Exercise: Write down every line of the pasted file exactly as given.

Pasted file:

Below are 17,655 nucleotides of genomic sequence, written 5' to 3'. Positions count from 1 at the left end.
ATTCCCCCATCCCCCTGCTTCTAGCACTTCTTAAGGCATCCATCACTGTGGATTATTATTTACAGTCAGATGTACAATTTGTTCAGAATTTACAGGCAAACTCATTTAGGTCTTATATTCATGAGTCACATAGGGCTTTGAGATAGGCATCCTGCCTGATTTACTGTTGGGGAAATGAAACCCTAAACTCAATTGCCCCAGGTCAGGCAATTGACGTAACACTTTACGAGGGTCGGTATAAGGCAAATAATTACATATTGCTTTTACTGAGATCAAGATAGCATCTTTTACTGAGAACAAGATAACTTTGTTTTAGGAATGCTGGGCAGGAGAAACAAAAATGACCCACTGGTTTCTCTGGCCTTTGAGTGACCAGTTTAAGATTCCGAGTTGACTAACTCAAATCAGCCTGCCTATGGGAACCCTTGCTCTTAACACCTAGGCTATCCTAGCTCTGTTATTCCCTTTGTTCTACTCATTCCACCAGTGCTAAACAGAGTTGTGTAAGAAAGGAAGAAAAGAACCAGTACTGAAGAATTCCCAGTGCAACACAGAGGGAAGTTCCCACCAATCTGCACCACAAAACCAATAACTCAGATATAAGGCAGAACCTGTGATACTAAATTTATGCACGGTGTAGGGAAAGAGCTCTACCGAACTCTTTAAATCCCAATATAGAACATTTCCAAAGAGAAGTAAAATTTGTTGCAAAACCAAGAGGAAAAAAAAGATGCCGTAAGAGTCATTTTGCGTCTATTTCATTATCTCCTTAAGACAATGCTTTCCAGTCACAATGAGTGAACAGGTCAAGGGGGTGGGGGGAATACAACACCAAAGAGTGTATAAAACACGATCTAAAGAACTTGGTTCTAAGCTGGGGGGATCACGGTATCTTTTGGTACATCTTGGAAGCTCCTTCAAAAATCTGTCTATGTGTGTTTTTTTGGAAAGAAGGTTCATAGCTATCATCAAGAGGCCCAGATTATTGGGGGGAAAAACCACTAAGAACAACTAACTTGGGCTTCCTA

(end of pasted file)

Below are 17,655 nucleotides of genomic sequence, written 5' to 3'. Positions count from 1 at the left end.
ATTCCCCCATCCCCCTGCTTCTAGCACTTCTTAAGGCATCCATCACTGTGGATTATTATTTACAGTCAGATGTACAATTTGTTCAGAATTTACAGGCAAACTCATTTAGGTCTTATATTCATGAGTCACATAGGGCTTTGAGATAGGCATCCTGCCTGATTTACTGTTGGGGAAATGAAACCCTAAACTCAATTGCCCCAGGTCAGGCAATTGACGTAACACTTTACGAGGGTCGGTATAAGGCAAATAATTACATATTGCTTTTACTGAGATCAAGATAGCATCTTTTACTGAGAACAAGATAACTTTGTTTTAGGAATGCTGGGCAGGAGAAACAAAAATGACCCACTGGTTTCTCTGGCCTTTGAGTGACCAGTTTAAGATTCCGAGTTGACTAACTCAAATCAGCCTGCCTATGGGAACCCTTGCTCTTAACACCTAGGCTATCCTAGCTCTGTTATTCCCTTTGTTCTACTCATTCCACCAGTGCTAAACAGAGTTGTGTAAGAAAGGAAGAAAAGAACCAGTACTGAAGAATTCCCAGTGCAACACAGAGGGAAGTTCCCACCAATCTGCACCACAAAACCAATAACTCAGATATAAGGCAGAACCTGTGATACTAAATTTATGCACGGTGTAGGGAAAGAGCTCTACCGAACTCTTTAAATCCCAATATAGAACATTTCCAAAGAGAAGTAAAATTTGTTGCAAAACCAAGAGGAAAAAAAAGATGCCGTAAGAGTCATTTTGCGTCTATTTCATTATCTCCTTAAGACAATGCTTTCCAGTCACAATGAGTGAACAGGTCAAGGGGGTGGGGGGAATACAACACCAAAGAGTGTATAAAACACGATCTAAAGAACTTGGTTCTAAGCTGGGGGGATCACGGTATCTTTTGGTACATCTTGGAAGCTCCTTCAAAAATCTGTCTATGTGTGTTTTTTTGGAAAGAAGGTTCATAGCTATCATCAAGAGGCCCAGATTATTGGGGGGAAAAACCACTAAGAACAACTAACTTGGGCTTCCTA